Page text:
Unfortunately, the Internet, social media, and dating websites are perfect for tricking susceptible Americans into romantic relationships. Scammers will pretend to be interested in an unwitting person and, after building a rapport, ask them to send money or to cash a check or money order. Often, the scammers create urgency by claiming to have a medical emergency or promising to come to the U.S. to be with that person—just as long as a check or money order is cashed to cover expenses. None of their stories are true. Anyone who is socially isolated is susceptible to this scam.
Although many dating sites take steps to provide a safe forum for meeting online, you can do more to protect yourself from scamming fraudsters to keep your online relationships safe.
- First, with any Internet-based relationship, keep your personal details to yourself.
- Next, do a quick Google search of the other person’s name and the town they claim to be living in.
- From there, proceed slowly and look for inconsistencies in the other person’s profile and the information they share.
- Keep an eye out for signs the relationship is moving in a direction that it wouldn’t otherwise go if meeting in real life.
- As you get to know the other person, gently apply the brakes if your new friend pushes to take the conversation to private email. Stay on the website’s platform until it’s time to meet in person.
Indications that someone may not be who they say they are:
- Their name and the name embedded in their email address does not match.
- Obvious spelling and grammar errors.
- The online profile suddenly disappears from the dating site.
- They pledge their love way too quickly.
- They ask you to send or receive money/packages.
- They need money right away due to a medical or family emergency.
- They need a Visa or plane tickets.
- They claim a business opportunity arose that was too good to turn down, and they ask you to wire a loan.
People conducting online imposter scams frequently spin the same lines or tell the same backstory over and over.
That’s where conducting a Google search can be especially helpful. If an online love interest starts making declarations of undying devotion and churning out love poems, search some of the lines on the Internet and see where they’ve been used before. The expressions and pet phrases that online catfishers use are frequently recycled.
Common phrases include:
- My child is being cared for by a nanny or guardian.
- My wife or husband is dead.
- My child is already calling you “mom” or “dad.”
- You are my love or my darling.
- I cannot wait to be with you.
A legitimate love interest will understand if you ask for proof they are for real.
Request a customized photo. Ask them to hold today’s newspaper or a book you have both read in the photo. Next, conduct an online search of any photos they’ve already provided.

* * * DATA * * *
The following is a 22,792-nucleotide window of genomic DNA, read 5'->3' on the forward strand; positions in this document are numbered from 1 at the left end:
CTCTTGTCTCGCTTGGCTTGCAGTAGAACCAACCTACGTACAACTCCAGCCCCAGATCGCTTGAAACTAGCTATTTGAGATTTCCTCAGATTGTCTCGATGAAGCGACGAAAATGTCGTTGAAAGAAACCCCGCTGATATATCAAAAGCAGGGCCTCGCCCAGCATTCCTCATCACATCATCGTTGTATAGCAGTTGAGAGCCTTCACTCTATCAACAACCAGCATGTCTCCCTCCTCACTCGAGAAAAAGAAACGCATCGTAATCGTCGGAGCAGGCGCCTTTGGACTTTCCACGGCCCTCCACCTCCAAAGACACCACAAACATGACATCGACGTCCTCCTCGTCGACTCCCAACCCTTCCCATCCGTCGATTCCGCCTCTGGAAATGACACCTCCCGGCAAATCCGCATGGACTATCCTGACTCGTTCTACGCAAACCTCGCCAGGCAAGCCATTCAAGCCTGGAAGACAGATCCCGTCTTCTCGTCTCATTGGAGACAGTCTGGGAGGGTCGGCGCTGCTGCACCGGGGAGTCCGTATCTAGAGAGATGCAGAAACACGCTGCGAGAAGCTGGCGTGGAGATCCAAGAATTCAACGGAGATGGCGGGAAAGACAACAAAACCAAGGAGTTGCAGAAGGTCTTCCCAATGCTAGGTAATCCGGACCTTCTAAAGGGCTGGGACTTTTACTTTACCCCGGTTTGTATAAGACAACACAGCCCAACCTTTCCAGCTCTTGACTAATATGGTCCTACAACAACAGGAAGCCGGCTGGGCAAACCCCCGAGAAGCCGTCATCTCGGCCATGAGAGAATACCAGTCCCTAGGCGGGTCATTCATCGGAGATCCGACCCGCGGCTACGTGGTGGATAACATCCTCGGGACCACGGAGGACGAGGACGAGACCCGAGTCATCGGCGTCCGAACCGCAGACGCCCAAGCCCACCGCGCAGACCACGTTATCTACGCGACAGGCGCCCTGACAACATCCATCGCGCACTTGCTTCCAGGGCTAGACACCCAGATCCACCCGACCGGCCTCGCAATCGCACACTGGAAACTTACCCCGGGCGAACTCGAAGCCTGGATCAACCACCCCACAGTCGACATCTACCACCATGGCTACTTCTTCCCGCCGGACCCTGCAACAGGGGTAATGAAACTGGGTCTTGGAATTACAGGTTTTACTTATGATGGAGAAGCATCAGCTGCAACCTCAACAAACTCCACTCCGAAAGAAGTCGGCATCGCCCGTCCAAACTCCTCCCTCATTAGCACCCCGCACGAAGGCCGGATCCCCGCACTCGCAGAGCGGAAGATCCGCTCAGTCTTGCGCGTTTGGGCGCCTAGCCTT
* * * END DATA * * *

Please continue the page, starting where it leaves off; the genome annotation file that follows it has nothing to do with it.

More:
If using Bing, choose “Search by Image” by clicking the camera icon under the image search subsection. If using Google, do an image search. If the search results indicate something suspicious, it’s time to lay the evidence on the table. Don’t be surprised if they admit they are a scammer but “have fallen in love for real.” That’s just another tactic, and a heavily recycled one.
What you can do:
- As difficult as it may be, cease all communication.
- Block attempts to resume contact via email, text, or phone. Above all, resist the temptation to physically locate and confront the person you’ve been corresponding with. Turn over everything, including copies of correspondence, to law enforcement and let them investigate.
- If you met on a dating site, contact the site administrator, and let them know.
- If you met on social media, lock down your account.
- New “friend requests” could be the same scammer or one of their associates.
- Screen incoming calls and don’t answer any callers you don’t immediately recognize; let it go to voicemail.
- If possible, change your phone number and make it non-public.
Romance scams hit twice: once in the heart, and then in the pocketbook.
- If your bank or credit accounts were used, contact the bank and credit provider and the Social Security Administration.
- Put a credit alert or freeze on your accounts.
- Get a free copy of your credit report and look for accounts you don’t recognize. Make a report with the FBI’s Internet Crime Complaint Center: www.Ic3.gov and the FTC’s Bureau of Consumer Protection: www.consumer.ftc.gov.
- Or, call the FTC: 877-382-4357.
What we can all do together:
- Educate and promote awareness about online romance scams, so people can identify scams and report them.
- Report and encourage others to report online romance scams. The more reports of these scams, the more resources will be dedicated to preventing them in the future.